I got back to camp… and I saw my big toe on my left foot was really purple and the next two toes were a bit purple... I knew I had to get straight down to get it treated.Sam McMahon
Climbing to the summit of Everest, Sam McMahon’s body and hands hadn’t been cold.
But when the Bendigo resident returned to camp and took her boots off, she discovered three of her toes were purple with frostbite.
“I got back to camp… and I saw my big toe on my left foot was really purple and the next two toes were a bit purple,” Ms McMahon said.
”I knew I had to get straight down to get it treated to get the best chance of a good outcome.”
She returned to Kathmandu for immediate treatment, and as soon as she was able, flew back to Australia.
She is now receiving treatment in a hyperbaric chamber at the Alfred Hospital in Melbourne.
Doctors are hoping that this will allow them to save the majority of Ms McMahon’s left big toe.
For four hours each day, she enters the chamber.
Inside, the pressure is gradually increased to 2.5 times atmospheric pressure.
Instead of breathing air, Ms McMahon receives 100 percent oxygen.
This increases the oxygen in her blood to around 15 times what is normal, helping her body to heal its tissue and fight infection.
Ms McMahon’s feet were frostbitten when she was forced to wait behind a traffic-jam of climbers on their way to the summit of Mount Everest.
She had been making good time on previous days, so she left the camp later than other climbers.
“After a bout an hour and a half I caught up to a mass of people, and four hours I was barely moving,” she said.
“My body didn't get moving, and my hands didn’t get cold. I noticed my feet get cold, but I kept moving them.”
After overtaking the group, she reached the peak, and returned to camp.
Upon discovering her frostbite, she knew she had to return to Kathmandu for medical treatment immediately.
Her biggest disappointment was not being able to climb the Lhotse peak.
She had been hoping to climb that peak the next day, but knew that the consequences of pushing on would have been dire.
“It was disappointing, but… I’ve had enough time and experience in the mountains that if I’d tried to push on and climb the next mountain, I would have been losing three toes,” Ms McMahon said.
“I just climb because I love being in the mountains, I don’t really need to prove anything to anyone.”
Senior Specialist in Hyperbaric Medicine at the Alfred Hospital, Ian Millar is involved with treating Ms McMahon’s wounds.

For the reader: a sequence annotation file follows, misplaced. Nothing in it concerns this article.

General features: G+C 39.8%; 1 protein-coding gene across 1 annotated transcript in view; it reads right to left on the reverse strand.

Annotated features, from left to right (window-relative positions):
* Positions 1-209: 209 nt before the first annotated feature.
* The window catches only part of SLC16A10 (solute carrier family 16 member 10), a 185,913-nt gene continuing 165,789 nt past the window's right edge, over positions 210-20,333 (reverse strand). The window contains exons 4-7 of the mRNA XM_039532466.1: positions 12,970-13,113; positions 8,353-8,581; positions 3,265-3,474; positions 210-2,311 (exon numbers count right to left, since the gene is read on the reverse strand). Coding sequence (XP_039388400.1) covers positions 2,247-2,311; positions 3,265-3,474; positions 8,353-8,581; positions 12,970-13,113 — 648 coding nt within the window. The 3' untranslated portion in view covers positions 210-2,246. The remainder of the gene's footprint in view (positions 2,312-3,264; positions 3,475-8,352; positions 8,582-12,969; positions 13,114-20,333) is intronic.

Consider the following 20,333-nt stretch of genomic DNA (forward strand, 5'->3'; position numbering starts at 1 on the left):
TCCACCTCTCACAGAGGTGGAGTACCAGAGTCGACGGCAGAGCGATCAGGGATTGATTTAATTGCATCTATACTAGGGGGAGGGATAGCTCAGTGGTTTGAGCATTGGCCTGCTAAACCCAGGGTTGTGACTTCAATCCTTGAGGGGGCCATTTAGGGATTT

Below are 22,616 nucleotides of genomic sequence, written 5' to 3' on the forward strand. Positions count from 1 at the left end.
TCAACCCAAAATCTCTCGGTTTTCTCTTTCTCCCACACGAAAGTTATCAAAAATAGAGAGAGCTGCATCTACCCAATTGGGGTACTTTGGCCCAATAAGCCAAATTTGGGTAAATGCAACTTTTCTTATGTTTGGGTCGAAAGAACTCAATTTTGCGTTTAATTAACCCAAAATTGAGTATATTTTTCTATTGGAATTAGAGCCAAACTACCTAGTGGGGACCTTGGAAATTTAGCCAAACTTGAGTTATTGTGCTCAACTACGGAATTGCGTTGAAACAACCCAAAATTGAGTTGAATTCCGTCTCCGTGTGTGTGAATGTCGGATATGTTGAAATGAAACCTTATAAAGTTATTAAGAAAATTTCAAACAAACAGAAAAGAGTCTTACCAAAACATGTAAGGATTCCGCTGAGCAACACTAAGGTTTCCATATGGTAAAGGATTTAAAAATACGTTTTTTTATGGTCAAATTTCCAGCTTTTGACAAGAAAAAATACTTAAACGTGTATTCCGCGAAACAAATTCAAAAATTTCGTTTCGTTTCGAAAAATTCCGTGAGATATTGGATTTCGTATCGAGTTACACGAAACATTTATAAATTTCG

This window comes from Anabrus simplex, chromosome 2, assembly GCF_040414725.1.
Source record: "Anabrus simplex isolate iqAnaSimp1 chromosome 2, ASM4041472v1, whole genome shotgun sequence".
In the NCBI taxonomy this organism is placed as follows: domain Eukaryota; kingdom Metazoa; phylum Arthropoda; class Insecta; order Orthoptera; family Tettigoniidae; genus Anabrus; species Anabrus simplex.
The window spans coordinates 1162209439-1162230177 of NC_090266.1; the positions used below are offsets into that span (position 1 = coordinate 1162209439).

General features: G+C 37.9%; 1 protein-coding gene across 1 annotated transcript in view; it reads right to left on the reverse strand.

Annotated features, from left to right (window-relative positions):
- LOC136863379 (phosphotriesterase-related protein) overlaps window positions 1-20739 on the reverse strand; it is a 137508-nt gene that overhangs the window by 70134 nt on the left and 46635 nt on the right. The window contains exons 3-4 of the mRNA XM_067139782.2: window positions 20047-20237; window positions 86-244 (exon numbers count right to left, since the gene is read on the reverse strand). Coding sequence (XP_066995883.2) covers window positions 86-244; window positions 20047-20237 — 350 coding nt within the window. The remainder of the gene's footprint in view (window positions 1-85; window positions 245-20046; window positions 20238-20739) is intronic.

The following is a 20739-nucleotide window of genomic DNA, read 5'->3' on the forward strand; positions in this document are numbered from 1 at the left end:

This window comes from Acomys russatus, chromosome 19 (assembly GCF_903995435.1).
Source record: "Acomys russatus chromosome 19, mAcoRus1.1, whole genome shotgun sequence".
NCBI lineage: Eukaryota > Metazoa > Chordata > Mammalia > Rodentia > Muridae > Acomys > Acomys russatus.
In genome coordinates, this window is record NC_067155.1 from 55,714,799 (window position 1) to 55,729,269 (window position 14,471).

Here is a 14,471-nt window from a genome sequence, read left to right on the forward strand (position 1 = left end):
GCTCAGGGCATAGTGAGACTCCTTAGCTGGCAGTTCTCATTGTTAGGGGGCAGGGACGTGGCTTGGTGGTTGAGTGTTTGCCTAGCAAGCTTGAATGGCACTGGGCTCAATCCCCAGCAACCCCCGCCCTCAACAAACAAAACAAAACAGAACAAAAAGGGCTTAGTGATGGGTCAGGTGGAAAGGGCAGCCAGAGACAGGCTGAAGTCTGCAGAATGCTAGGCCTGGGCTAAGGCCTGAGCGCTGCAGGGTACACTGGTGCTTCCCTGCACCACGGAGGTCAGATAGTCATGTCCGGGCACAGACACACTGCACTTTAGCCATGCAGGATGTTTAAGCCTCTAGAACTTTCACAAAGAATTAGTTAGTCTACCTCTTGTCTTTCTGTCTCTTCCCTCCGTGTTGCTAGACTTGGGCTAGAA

Frostbite is the effect of damage done to human tissue when it is frozen, Dr Millar said. When the frozen tissue is rewarmed, the process happens incompletely, leaving blood supply partly blocked and causing the tissue to die.
The aim of Ms McMahon’s treatment is to save as much of her big toe as possible.
She is however, still facing the loss of several millimetres off the tip.
“What essentially happens in patients like Sam is there’s a zone in the middle that could go either way,” Dr Millar said.
“We’re trying to maximise what will survive so that she’ll have the best possible foot to walk on and probably to go mountaineering in the future.
“We’ve seen some significant visible improvement already, in this particular situation, Sam and the medical and nursing team can actually just look at the foot and see visible change after treatment.”
This isn’t the biggest challenge Ms McMahon has faced to date however.
At age 23, she had a full hip replacement.
In her first year of Unit at La Trobe she was in a bad car accident that broke her left tibia and fibula.
While recovering, she began running.
Just 800 metres into charity event ‘Run for the Kid’ she fell and broke her hip, and ended up needing a total hip replacement.
Told to give up high-impact sport, Ms McMahon took up mountain bike riding. With this she has traveled all over the world.
“For me it’s not as bad as having a total hip replacement at all,” she said.
“It may affect my rock climbing abilities, which is a bit disappointing, and there is a risk that there’ll be some permanent nerve damage there.”
An passionate mountaineer, Ms McMahon has no intention of letting the frostbite stop her climbing.
She’s already got friends sending her reams of information about a climb in Pakistan for 2019.
It was “almost surreal” reaching the summit, Ms McMahon said.
“I still don’t really feel like I did,” she said.
“You’re standing and when you look around, there’s nothing higher. The views are absolutely amazing.”
She does however plan to prepare even more for her next expedition, and wants to urge others to do the same.
Prior to attempting Everest, Ms McMahon had climbed another 8,000 metre peak to see how her body responded to the altitude.
She hopes to see others prepare as well.
“So many foreigners go and climb Everest every year...for anyone who’s going... make sure you get experience first,” she said.
“The people who haven’t climbed before and go to just tick something off a bucket list, they might be putting people at risk.”
While disappointed, Ms McMahon is matter of fact about her injury.
“The damage isn’t as bad as it could have been, and it is a risk you undertake when you’re climbing,” she said.
“Everything that happens that leads in a new direction, teaches us something new.
“If I didn’t learn anything from this, I would say it wasn’t worth it.”